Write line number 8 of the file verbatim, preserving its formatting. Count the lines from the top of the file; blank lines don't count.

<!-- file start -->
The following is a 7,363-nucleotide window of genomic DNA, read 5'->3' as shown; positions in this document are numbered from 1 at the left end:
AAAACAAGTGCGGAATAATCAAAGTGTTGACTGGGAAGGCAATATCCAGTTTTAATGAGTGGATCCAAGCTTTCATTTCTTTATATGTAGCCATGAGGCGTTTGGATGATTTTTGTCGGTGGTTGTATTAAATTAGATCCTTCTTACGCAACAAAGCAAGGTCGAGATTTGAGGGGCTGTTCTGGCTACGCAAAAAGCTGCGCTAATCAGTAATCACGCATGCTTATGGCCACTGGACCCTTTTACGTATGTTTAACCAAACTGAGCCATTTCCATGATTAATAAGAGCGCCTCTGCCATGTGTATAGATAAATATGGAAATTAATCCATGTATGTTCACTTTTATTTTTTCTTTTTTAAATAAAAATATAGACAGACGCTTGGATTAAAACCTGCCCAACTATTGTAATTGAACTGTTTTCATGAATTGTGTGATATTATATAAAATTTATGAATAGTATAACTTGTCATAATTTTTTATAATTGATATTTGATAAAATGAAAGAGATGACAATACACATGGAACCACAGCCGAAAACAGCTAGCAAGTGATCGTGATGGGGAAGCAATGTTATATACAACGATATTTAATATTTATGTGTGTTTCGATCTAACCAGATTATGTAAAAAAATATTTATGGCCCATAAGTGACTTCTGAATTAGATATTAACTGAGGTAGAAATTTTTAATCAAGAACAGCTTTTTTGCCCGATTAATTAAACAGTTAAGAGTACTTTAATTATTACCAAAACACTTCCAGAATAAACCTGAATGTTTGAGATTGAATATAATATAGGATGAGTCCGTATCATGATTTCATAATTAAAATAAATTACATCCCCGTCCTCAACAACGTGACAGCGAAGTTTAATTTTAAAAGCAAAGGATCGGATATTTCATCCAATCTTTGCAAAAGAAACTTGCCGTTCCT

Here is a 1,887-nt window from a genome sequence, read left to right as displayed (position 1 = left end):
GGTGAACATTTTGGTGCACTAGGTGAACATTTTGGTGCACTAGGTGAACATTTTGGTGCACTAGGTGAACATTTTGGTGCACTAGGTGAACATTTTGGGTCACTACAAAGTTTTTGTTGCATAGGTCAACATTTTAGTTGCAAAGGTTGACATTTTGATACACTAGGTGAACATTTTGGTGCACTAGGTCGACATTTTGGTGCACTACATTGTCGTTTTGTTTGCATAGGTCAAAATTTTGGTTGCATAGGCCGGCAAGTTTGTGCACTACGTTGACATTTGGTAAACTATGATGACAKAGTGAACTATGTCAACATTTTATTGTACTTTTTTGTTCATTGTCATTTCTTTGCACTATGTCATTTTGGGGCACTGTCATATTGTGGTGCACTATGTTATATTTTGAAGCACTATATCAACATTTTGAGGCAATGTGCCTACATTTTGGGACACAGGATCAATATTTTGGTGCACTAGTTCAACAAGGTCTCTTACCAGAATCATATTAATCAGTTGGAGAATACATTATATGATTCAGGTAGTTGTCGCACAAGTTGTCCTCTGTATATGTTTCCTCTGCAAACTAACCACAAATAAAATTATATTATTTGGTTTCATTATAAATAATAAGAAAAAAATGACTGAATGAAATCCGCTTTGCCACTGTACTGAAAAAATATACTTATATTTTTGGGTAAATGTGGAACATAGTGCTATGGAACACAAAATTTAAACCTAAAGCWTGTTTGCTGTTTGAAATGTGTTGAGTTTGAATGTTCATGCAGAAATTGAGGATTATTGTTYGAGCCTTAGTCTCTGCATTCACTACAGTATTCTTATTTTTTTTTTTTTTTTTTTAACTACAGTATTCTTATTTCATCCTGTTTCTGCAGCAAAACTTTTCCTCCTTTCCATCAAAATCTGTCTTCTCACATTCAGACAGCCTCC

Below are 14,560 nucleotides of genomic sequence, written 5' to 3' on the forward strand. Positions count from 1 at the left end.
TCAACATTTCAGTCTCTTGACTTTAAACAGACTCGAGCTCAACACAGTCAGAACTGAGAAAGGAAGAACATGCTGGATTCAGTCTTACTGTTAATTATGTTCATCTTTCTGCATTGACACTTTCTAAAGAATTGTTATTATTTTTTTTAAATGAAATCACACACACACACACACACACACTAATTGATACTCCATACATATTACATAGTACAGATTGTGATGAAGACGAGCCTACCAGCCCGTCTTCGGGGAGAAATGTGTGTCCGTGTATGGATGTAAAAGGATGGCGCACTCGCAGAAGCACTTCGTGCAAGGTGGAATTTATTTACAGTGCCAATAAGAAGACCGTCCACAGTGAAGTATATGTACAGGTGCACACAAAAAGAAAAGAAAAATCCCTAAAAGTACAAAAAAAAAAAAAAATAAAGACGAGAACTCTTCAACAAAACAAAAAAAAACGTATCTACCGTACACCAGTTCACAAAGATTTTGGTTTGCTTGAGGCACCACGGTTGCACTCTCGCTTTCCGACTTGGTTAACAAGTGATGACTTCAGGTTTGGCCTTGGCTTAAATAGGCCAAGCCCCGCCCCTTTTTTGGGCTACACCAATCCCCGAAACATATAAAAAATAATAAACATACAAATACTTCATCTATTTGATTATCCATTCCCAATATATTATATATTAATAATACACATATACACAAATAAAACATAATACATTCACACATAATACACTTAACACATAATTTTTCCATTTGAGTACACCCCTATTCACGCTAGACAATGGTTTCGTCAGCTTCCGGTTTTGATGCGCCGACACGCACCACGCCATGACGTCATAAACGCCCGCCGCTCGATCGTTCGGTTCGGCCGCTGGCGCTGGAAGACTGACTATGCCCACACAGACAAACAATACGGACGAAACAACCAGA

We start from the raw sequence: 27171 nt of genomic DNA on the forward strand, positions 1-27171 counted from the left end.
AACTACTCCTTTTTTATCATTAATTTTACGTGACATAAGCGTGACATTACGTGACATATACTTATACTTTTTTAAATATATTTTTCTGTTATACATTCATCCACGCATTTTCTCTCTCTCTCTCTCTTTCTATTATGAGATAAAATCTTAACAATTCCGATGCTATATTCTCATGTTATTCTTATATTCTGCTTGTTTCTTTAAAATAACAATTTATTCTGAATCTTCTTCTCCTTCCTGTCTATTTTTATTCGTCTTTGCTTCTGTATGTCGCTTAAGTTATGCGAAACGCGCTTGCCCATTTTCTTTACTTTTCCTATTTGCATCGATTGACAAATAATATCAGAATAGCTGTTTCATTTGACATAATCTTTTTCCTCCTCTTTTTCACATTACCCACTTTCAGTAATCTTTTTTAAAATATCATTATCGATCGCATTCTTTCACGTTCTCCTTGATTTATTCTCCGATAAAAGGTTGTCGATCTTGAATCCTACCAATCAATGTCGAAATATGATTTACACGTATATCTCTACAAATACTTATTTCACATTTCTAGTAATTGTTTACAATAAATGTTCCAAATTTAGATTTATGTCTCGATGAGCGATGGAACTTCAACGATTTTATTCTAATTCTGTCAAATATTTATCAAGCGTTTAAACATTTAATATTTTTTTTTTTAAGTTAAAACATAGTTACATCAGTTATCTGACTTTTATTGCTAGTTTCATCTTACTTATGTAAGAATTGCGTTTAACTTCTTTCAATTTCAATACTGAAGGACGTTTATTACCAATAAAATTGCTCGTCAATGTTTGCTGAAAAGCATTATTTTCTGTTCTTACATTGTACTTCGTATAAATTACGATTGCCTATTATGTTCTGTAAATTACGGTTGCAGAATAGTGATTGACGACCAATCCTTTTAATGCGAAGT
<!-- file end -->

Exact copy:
AACTACTCCTTTTTTATCATTAATTTTACGTGACATAAGCGTGACATTACGTGACATATACTTATACTTTTTTAAATATATTTTTCTGTTATACATTCATCCACGCATTTTCTCTCTCTCTCTCTCTTTCTATTATGAGATAAAATCTTAACAATTCCGATGCTATATTCTCATGTTATTCTTATATTCTGCTTGTTTCTTTAAAATAACAATTTATTCTGAATCTTCTTCTCCTTCCTGTCTATTTTTATTCGTCTTTGCTTCTGTATGTCGCTTAAGTTATGCGAAACGCGCTTGCCCATTTTCTTTACTTTTCCTATTTGCATCGATTGACAAATAATATCAGAATAGCTGTTTCATTTGACATAATCTTTTTCCTCCTCTTTTTCACATTACCCACTTTCAGTAATCTTTTTTAAAATATCATTATCGATCGCATTCTTTCACGTTCTCCTTGATTTATTCTCCGATAAAAGGTTGTCGATCTTGAATCCTACCAATCAATGTCGAAATATGATTTACACGTATATCTCTACAAATACTTATTTCACATTTCTAGTAATTGTTTACAATAAATGTTCCAAATTTAGATTTATGTCTCGATGAGCGATGGAACTTCAACGATTTTATTCTAATTCTGTCAAATATTTATCAAGCGTTTAAACATTTAATATTTTTTTTTTTAAGTTAAAACATAGTTACATCAGTTATCTGACTTTTATTGCTAGTTTCATCTTACTTATGTAAGAATTGCGTTTAACTTCTTTCAATTTCAATACTGAAGGACGTTTATTACCAATAAAATTGCTCGTCAATGTTTGCTGAAAAGCATTATTTTCTGTTCTTACATTGTACTTCGTATAAATTACGATTGCCTATTATGTTCTGTAAATTACGGTTGCAGAATAGTGATTGACGACCAATCCTTTTAATGCGAAGT